Data Governance Is The Key To Solving Customer Problems

//Data Governance Is The Key To Solving Customer Problems

Regardless of industry, success in business is all about solving customer problems. Financial institutions and FinTech organizations help their customers solve a range of financial problems in areas like budgeting, money movement, wealth management, auto loans and real estate financing. In order to provide more relevant products and experiences they must not only leverage data but have processes in place to update and manage it on an ongoing basis.

Predictive problem solving for financial services

By gathering customer data, governing its access and structuring it for effective use by leadership and business units, a financial institution can predict the types of products and services that will provide the most value to each of its customers. Providing this single source of truth for customer data also allows digital teams to research repetitive habits, segment users and strategize device support for the organization.

Utilizing this shared data for investment planning is crucial to maintaining an organization focused on solving customer problems. With all teams working from the same full view of the customer, it then becomes easier to build a more immersive digital journey by removing friction, filling gaps in current services and anticipating future needs.

Data is the key to mapping initiatives for investment

Effective resource allocation sets industry leaders apart from the rest. Properly structured and managed data makes it easier to know where additional investment is necessary and where it won’t produce a sufficient ROI. Successful business leaders understand that just because the company can do something, doesn’t mean it should.

Having data in hand empowers digital teams to provide leadership teams with the facts required to make informed decisions. This ensures that investments are solving customer problems and improving overall experience in a measurable way. With the right data, the following tools can be used in planning for digital investment and growth:

● Cost/benefit analysis: reveals the full cost of implementation and ownership compared to the potential value to the customer and/or the organization

● Customers affected: reveals the number of active users currently affected by the problem and points to the value of providing a solution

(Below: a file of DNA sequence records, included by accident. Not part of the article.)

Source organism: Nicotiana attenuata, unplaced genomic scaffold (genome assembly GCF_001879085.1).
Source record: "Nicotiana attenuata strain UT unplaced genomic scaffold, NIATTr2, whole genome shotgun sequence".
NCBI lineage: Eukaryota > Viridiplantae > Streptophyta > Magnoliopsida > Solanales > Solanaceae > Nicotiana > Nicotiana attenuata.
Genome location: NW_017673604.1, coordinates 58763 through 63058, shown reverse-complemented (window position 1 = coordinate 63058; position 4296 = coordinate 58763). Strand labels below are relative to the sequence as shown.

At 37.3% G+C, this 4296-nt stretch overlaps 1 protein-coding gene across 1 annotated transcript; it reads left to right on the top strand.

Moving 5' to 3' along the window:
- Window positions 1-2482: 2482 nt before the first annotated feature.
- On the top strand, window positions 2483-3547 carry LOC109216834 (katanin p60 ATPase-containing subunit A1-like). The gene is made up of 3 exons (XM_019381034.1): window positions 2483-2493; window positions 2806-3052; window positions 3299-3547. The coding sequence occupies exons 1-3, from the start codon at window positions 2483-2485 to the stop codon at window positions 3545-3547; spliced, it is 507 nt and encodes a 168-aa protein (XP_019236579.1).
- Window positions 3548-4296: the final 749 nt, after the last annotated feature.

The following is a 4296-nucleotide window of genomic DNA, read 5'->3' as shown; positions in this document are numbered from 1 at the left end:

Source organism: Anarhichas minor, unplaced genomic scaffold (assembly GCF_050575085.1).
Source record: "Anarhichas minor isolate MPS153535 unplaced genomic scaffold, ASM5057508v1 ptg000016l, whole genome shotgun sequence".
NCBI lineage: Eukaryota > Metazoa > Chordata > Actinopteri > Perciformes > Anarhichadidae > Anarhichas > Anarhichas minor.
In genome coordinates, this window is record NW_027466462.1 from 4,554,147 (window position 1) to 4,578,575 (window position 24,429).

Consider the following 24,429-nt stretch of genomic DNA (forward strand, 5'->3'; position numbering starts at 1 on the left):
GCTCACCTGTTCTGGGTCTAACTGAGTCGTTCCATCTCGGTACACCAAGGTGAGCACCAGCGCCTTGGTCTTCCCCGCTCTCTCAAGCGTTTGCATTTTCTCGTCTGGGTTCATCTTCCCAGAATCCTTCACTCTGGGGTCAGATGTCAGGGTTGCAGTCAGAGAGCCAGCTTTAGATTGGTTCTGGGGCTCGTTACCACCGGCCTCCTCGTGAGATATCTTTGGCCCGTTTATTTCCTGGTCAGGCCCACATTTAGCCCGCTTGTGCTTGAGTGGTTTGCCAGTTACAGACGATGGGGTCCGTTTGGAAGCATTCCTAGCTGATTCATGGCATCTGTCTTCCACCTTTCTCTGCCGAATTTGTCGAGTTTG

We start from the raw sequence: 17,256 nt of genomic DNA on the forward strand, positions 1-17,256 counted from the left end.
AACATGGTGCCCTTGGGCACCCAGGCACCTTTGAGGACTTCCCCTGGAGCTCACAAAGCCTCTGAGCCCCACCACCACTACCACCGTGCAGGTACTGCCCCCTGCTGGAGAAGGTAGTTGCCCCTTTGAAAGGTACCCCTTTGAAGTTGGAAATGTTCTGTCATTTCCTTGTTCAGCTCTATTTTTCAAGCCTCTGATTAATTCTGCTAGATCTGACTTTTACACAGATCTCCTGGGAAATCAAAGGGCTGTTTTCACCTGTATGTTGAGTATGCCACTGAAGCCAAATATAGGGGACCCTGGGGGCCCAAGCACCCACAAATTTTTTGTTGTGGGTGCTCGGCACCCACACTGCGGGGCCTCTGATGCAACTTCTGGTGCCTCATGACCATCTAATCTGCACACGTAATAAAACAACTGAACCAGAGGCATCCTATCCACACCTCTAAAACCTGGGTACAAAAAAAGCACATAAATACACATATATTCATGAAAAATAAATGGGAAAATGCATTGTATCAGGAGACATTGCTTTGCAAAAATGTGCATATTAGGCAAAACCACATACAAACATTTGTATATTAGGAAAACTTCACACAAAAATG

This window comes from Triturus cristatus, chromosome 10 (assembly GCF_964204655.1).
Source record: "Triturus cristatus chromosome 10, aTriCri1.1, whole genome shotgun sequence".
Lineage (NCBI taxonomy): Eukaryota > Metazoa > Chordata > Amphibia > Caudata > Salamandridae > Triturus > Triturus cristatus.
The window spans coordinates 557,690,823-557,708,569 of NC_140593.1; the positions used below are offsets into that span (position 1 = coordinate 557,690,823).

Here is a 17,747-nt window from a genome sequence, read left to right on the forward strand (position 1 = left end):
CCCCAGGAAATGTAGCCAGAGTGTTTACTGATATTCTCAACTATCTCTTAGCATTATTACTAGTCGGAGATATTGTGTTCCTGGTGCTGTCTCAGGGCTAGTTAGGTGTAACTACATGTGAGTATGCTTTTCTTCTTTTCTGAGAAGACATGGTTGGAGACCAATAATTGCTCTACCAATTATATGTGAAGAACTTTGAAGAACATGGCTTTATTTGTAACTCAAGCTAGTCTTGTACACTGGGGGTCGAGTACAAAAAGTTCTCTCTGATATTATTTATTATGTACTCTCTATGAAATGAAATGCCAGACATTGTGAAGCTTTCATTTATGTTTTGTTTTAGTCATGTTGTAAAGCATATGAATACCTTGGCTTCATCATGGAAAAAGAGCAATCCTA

● Operational savings: a measure of the potential savings, based on the current impact the problem poses to front line sales and service and/or back-office operations

● Market viability: a measure of the likelihood that the technology will be capable of solving the problem once implemented

● Impact to risk model: an analysis of the impact a new investment could have on the organization’s current risk model and a plan to mitigate it

● Market sensing: an analysis of market and technology trends and customer feedback pointing to the market value of the proposed solution

Stay out of the weeds

It is important when doing analysis and planning not to get so caught up with small details that you end up stalled entirely. When determining the potential scope of a solution, keep the team focused on the customer problem they are trying to solve by limiting the number of use cases you will initially support.

Getting caught up in edge cases that affect less than ten percent of users or exercises that abstract the team from the specific task at hand provide little value and should quickly be dropped from the discussion. Solving the problem for as many customers as possible should always be the primary focus, but cost and timeline need to be considered as well. If it requires three times the investment and twice as much time to solve the problem for an additional 5-10% of users, those use cases should not be considered for initial release.

According to research done by Deloitte, expectations from financial institution customers have grown. Even more so now that banking is heavily reliant on user-friendly mobile technology. Data must be properly utilized so that financial institutions are able to be a step ahead of the increasingly aware consumer that expects not only efficiency and speed, but also anticipatory service and action. With the right data governance, digital strategy discussions become easier to navigate using deeper customer intelligence instead of assumptions or vendor analysis.

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